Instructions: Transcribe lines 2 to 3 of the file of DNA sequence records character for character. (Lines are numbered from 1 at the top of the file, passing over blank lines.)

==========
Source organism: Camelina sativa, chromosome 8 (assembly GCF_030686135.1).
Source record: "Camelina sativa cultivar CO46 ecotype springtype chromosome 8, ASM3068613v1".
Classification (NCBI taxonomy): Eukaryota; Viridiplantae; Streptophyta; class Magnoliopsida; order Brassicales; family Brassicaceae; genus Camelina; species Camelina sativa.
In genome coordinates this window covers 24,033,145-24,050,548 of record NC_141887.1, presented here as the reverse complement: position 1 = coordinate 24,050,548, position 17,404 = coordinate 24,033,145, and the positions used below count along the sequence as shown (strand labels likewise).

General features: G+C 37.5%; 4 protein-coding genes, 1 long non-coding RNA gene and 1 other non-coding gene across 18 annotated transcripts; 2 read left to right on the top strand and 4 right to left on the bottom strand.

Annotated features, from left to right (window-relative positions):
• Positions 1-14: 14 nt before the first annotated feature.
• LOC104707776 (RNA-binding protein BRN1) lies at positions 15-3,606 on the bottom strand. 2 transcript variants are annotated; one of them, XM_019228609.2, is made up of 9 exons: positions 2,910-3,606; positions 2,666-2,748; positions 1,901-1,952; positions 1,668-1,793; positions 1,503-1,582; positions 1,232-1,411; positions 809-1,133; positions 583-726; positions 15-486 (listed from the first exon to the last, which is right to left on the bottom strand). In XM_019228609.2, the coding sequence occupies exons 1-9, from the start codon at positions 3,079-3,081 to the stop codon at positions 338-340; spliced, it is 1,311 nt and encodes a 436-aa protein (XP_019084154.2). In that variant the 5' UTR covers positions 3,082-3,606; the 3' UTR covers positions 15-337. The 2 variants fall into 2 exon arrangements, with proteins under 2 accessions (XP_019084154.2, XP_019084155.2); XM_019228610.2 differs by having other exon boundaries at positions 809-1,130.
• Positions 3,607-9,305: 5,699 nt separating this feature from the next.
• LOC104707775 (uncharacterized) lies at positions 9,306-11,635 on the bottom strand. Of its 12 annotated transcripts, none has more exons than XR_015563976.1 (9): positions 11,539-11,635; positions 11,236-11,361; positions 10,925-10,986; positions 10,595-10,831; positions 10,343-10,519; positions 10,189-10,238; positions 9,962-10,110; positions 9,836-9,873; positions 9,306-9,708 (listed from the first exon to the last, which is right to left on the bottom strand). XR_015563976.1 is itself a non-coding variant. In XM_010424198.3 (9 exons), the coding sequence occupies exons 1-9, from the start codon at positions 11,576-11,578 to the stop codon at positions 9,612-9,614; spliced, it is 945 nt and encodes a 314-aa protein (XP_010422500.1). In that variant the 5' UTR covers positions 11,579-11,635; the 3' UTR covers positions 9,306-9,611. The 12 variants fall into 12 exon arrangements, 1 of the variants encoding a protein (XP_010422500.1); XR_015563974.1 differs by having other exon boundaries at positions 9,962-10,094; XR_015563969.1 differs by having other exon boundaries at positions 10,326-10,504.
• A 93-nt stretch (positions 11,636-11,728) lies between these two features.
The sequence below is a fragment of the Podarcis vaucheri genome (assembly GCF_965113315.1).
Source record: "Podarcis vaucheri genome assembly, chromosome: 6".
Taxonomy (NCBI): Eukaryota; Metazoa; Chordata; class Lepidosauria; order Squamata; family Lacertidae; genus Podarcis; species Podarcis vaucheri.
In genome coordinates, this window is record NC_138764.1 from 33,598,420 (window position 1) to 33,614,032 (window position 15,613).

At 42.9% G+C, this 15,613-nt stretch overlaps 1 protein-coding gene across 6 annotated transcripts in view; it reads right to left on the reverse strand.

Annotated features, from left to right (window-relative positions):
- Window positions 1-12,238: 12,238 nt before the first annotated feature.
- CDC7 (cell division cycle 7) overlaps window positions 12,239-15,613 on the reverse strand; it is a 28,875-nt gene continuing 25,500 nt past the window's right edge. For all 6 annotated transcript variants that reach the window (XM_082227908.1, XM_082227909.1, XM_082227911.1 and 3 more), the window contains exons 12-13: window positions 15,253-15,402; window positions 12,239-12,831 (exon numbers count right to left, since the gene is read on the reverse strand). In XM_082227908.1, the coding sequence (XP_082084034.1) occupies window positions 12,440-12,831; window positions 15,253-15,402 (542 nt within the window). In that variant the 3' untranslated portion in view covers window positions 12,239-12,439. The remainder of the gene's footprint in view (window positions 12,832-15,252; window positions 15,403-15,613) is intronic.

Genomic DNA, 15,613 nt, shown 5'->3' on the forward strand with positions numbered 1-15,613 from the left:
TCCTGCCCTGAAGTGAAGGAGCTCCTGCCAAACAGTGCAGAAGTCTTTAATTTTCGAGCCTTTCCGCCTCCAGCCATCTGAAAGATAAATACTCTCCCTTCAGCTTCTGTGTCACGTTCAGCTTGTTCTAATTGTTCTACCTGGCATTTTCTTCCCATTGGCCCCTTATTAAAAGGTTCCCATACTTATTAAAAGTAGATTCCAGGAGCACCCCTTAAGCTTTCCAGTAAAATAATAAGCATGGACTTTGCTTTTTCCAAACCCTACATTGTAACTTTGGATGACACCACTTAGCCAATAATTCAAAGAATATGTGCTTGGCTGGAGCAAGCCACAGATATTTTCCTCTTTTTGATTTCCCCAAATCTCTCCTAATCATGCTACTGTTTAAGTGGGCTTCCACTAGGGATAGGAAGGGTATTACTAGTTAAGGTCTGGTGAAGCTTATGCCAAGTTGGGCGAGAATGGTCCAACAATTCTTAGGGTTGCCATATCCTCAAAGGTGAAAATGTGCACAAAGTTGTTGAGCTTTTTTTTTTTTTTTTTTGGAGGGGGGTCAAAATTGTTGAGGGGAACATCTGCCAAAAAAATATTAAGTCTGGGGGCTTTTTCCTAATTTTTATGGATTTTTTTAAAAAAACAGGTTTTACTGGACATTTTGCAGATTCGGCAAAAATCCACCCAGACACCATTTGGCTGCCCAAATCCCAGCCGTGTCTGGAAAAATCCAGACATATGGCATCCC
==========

Source record: "Camelina sativa cultivar CO46 ecotype springtype chromosome 8, ASM3068613v1".
Classification (NCBI taxonomy): Eukaryota; Viridiplantae; Streptophyta; class Magnoliopsida; order Brassicales; family Brassicaceae; genus Camelina; species Camelina sativa.